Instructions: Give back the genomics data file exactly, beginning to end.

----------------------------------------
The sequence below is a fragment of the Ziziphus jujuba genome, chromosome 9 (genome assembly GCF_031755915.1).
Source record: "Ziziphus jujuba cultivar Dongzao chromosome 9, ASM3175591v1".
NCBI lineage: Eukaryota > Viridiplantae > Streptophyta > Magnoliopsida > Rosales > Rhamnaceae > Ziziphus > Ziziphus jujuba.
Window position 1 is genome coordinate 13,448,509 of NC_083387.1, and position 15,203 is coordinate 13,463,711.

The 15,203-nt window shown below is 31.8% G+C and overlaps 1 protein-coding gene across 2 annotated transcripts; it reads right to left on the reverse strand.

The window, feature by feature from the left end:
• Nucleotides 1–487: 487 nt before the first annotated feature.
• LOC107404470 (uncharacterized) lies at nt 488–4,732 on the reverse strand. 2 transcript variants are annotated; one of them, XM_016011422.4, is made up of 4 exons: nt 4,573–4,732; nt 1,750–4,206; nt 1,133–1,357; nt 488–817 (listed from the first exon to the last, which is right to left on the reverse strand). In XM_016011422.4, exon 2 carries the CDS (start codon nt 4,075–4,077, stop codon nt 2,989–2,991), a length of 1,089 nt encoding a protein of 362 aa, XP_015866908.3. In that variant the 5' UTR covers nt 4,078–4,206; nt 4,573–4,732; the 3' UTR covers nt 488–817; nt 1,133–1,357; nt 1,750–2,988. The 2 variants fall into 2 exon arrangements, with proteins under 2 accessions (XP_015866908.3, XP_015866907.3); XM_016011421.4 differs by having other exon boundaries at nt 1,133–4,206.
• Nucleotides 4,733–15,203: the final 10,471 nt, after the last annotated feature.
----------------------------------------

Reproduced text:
The sequence below is a fragment of the Ziziphus jujuba genome, chromosome 9 (genome assembly GCF_031755915.1).
Source record: "Ziziphus jujuba cultivar Dongzao chromosome 9, ASM3175591v1".
NCBI lineage: Eukaryota > Viridiplantae > Streptophyta > Magnoliopsida > Rosales > Rhamnaceae > Ziziphus > Ziziphus jujuba.
Window position 1 is genome coordinate 13,448,509 of NC_083387.1, and position 15,203 is coordinate 13,463,711.

The 15,203-nt window shown below is 31.8% G+C and overlaps 1 protein-coding gene across 2 annotated transcripts; it reads right to left on the reverse strand.

The window, feature by feature from the left end:
• Nucleotides 1–487: 487 nt before the first annotated feature.
• LOC107404470 (uncharacterized) lies at nt 488–4,732 on the reverse strand. 2 transcript variants are annotated; one of them, XM_016011422.4, is made up of 4 exons: nt 4,573–4,732; nt 1,750–4,206; nt 1,133–1,357; nt 488–817 (listed from the first exon to the last, which is right to left on the reverse strand). In XM_016011422.4, exon 2 carries the CDS (start codon nt 4,075–4,077, stop codon nt 2,989–2,991), a length of 1,089 nt encoding a protein of 362 aa, XP_015866908.3. In that variant the 5' UTR covers nt 4,078–4,206; nt 4,573–4,732; the 3' UTR covers nt 488–817; nt 1,133–1,357; nt 1,750–2,988. The 2 variants fall into 2 exon arrangements, with proteins under 2 accessions (XP_015866908.3, XP_015866907.3); XM_016011421.4 differs by having other exon boundaries at nt 1,133–4,206.
• Nucleotides 4,733–15,203: the final 10,471 nt, after the last annotated feature.